Review: Moore steps on own foot in ‘Where to Invade’

Adam Graham
The Detroit News

Michael Moore wants to make America great again.

So in his new movie, the alternately enlightening, amusing and frustrating “Where to Invade Next,” the Michigan documentarian travels to a handful of European countries (with a stopover in Tunisia) to see how they handle everyday issues like college education and homework in schools.

What he finds is, at times, fascinating: School lunches in France are delectable, multi-course affairs, far from the slop being served in American schools. And prison sentences in Norway are served out in the equivalent of tiny studio apartments, while guards don’t carry firearms.

When viewed against the backdrop of America, many of Moore’s findings are disheartening. Why can’t we have nice things? And Moore, taking on his everyman role, delights in sharing that many of the programs and policies he highlights are founded on American ideals.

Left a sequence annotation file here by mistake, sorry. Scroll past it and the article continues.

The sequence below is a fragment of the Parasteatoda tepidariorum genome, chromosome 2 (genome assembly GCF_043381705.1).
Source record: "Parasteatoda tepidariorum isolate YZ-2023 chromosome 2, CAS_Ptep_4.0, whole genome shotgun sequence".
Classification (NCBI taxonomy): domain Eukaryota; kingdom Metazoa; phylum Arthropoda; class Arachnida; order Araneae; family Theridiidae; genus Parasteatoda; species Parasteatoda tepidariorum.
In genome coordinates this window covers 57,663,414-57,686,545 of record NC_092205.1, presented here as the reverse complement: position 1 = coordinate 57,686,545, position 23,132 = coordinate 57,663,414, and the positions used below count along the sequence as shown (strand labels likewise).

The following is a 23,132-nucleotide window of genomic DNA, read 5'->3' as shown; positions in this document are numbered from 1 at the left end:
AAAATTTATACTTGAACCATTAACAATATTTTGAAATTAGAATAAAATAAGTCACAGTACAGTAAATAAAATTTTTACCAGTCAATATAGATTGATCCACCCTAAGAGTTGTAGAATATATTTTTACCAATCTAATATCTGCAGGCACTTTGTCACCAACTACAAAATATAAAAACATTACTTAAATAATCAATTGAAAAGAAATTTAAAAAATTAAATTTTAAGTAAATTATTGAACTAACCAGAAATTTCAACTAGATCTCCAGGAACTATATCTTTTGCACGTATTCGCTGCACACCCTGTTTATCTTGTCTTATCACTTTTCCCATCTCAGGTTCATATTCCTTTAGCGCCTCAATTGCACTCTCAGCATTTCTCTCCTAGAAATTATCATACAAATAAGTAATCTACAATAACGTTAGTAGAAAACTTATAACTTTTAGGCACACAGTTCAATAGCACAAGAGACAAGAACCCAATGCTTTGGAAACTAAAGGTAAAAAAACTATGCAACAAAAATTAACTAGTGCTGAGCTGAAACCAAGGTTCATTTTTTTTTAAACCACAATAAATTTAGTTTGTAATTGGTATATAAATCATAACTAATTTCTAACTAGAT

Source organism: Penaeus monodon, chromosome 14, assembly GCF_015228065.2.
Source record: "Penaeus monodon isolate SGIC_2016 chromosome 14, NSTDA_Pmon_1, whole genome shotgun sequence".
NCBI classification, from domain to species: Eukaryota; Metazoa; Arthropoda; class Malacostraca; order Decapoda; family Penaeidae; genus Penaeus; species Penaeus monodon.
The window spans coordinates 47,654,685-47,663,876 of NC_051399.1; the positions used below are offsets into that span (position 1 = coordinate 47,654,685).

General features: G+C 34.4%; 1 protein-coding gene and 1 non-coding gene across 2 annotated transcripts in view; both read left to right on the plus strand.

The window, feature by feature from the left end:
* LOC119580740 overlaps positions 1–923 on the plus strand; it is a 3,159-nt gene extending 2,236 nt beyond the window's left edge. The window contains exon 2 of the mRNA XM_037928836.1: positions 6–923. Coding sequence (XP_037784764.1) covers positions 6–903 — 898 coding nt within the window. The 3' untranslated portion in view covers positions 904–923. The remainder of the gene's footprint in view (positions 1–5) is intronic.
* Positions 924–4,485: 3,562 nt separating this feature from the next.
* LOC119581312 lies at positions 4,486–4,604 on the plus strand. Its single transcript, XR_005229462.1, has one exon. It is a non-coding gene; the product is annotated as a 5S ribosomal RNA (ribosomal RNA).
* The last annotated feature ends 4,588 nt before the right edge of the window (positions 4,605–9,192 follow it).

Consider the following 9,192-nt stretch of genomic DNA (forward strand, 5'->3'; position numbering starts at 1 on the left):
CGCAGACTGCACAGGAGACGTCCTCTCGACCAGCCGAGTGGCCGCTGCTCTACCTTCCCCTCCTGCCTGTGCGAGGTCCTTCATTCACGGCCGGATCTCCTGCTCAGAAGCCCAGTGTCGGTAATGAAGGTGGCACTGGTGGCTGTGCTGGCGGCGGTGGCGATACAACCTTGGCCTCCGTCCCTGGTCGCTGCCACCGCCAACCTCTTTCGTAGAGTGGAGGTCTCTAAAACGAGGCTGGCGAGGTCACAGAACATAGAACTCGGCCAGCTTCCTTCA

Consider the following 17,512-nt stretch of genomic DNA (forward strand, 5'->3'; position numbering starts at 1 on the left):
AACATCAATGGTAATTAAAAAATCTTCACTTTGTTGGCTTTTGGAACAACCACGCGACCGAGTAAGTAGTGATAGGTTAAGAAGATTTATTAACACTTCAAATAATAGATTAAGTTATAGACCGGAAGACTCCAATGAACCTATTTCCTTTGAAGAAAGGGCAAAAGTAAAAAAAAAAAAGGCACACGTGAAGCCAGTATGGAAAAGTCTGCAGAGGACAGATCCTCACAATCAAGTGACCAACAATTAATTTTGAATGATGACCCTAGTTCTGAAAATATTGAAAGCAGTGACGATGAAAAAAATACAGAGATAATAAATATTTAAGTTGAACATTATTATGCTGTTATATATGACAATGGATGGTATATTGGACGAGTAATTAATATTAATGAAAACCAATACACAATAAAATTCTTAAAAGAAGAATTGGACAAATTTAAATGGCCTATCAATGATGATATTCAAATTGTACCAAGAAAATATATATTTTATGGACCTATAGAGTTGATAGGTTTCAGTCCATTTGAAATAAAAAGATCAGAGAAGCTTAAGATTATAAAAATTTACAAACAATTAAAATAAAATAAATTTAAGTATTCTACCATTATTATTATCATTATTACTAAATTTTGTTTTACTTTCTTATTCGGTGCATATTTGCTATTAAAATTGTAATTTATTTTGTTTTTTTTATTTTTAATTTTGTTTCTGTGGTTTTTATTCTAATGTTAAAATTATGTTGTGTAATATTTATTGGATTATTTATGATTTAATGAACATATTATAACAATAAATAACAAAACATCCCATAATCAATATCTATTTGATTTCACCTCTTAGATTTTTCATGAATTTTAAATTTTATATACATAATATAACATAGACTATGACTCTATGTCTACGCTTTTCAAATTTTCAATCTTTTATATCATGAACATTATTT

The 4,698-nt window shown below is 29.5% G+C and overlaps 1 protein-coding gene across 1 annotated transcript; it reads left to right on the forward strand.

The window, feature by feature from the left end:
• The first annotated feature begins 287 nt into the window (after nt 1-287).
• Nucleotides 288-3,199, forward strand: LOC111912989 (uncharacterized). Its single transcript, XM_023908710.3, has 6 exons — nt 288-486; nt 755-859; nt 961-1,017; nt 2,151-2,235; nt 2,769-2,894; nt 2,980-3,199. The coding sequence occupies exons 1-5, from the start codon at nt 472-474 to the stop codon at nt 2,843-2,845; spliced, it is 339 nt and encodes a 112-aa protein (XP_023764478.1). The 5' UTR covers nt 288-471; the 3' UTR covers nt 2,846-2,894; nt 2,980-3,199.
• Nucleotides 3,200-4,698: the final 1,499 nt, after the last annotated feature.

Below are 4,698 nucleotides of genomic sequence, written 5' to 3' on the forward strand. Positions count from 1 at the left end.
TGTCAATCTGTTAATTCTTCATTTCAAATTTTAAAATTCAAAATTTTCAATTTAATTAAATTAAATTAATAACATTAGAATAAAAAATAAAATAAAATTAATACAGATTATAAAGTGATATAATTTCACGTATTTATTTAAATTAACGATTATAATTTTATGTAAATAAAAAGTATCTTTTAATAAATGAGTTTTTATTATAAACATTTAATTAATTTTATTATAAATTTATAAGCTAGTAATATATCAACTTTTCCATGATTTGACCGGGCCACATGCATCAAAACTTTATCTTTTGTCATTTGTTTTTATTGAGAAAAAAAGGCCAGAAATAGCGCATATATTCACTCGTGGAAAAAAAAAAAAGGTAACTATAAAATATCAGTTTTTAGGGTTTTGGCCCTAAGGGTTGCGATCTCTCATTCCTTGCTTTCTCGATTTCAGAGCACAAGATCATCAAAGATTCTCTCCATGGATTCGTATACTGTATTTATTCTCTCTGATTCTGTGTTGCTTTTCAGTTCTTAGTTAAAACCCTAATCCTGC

But he undercuts many of his points with his disingenuous approach, where he feigns naivete in order to better serve his agenda. When discussing Italy’s generous vacation policies, he tells an Italian couple he doesn’t know anyone in America who gets four weeks paid vacation. Oh, come on. (He also has a irksome habit of repeating his subject’s points for emphasis.)

Moore presents the film inside of a rickety framing device that doesn’t work, planting American flags at each of his “invasions” and claiming the policies and ideologies as America’s property, detracting from their impact.

“Where to Invade Next” rides a refreshing current of optimism, but it is too often bogged down by the captain of its ship. Mike just can’t get out of the way of himself.

‘Where to Invade Next’


Rated R for language, some violent images, drug use and brief graphic nudity

Running time: 119 minutes